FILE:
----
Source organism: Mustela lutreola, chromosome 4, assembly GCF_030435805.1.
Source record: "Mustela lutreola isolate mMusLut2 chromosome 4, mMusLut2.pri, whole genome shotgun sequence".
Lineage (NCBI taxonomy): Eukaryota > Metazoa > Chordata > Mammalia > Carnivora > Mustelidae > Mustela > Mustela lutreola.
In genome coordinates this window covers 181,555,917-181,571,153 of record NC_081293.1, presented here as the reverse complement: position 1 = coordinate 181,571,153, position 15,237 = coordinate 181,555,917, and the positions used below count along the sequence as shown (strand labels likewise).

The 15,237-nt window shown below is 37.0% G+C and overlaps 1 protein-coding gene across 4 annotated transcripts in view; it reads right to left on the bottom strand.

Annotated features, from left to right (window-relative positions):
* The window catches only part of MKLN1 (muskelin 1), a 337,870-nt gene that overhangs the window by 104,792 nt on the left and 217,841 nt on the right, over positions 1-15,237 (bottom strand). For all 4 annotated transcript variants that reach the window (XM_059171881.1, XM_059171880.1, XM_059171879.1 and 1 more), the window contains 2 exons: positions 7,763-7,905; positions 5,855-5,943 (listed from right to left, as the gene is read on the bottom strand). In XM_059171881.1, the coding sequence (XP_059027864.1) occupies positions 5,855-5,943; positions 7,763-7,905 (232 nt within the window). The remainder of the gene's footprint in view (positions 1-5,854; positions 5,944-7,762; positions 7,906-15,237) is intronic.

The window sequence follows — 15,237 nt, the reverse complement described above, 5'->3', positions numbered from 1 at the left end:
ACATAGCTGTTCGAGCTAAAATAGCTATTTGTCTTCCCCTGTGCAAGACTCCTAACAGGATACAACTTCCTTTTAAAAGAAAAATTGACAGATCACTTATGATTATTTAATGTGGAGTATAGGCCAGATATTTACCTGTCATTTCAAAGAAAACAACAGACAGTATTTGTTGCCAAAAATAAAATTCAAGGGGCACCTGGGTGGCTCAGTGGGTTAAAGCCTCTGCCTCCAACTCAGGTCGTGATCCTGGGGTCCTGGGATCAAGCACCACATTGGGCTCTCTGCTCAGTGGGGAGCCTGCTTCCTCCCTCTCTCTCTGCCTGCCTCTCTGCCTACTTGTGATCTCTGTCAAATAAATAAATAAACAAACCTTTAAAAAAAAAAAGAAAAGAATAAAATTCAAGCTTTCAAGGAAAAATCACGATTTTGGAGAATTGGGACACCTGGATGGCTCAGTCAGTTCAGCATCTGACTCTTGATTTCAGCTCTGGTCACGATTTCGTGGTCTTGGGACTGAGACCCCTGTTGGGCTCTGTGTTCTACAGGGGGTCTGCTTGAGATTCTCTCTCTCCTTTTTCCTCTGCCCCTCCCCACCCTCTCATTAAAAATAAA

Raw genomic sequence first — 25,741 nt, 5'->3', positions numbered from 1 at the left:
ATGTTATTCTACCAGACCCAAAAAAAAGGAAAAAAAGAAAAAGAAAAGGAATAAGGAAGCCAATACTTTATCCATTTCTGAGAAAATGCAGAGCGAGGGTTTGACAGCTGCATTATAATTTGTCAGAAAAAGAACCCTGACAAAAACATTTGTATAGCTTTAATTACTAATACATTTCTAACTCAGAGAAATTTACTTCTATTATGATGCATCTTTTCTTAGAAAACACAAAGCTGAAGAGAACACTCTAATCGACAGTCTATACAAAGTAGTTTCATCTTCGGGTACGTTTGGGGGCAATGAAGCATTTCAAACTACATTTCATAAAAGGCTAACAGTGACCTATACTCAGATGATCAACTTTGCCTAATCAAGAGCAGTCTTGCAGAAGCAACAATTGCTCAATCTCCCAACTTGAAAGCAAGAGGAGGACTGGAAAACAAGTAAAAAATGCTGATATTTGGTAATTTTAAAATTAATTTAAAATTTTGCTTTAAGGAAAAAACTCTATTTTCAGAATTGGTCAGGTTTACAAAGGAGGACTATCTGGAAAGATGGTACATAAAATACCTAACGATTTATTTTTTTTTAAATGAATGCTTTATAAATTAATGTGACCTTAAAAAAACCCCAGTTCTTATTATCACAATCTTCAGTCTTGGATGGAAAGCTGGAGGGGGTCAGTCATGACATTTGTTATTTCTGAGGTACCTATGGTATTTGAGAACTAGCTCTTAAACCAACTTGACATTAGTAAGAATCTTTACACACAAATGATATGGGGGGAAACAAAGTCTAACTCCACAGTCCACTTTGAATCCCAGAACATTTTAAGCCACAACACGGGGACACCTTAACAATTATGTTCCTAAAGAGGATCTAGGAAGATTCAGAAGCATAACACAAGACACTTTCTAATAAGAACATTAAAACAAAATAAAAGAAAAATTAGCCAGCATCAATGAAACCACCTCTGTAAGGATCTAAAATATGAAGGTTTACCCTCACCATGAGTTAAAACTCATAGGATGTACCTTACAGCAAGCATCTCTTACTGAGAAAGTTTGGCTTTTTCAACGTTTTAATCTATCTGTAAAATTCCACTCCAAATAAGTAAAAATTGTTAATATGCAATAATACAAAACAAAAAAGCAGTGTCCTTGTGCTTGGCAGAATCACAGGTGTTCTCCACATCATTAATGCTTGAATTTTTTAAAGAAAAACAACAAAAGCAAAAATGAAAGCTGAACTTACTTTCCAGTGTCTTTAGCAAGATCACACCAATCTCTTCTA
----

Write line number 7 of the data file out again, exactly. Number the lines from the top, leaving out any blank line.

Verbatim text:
* The window catches only part of MKLN1 (muskelin 1), a 337,870-nt gene that overhangs the window by 104,792 nt on the left and 217,841 nt on the right, over positions 1-15,237 (bottom strand). For all 4 annotated transcript variants that reach the window (XM_059171881.1, XM_059171880.1, XM_059171879.1 and 1 more), the window contains 2 exons: positions 7,763-7,905; positions 5,855-5,943 (listed from right to left, as the gene is read on the bottom strand). In XM_059171881.1, the coding sequence (XP_059027864.1) occupies positions 5,855-5,943; positions 7,763-7,905 (232 nt within the window). The remainder of the gene's footprint in view (positions 1-5,854; positions 5,944-7,762; positions 7,906-15,237) is intronic.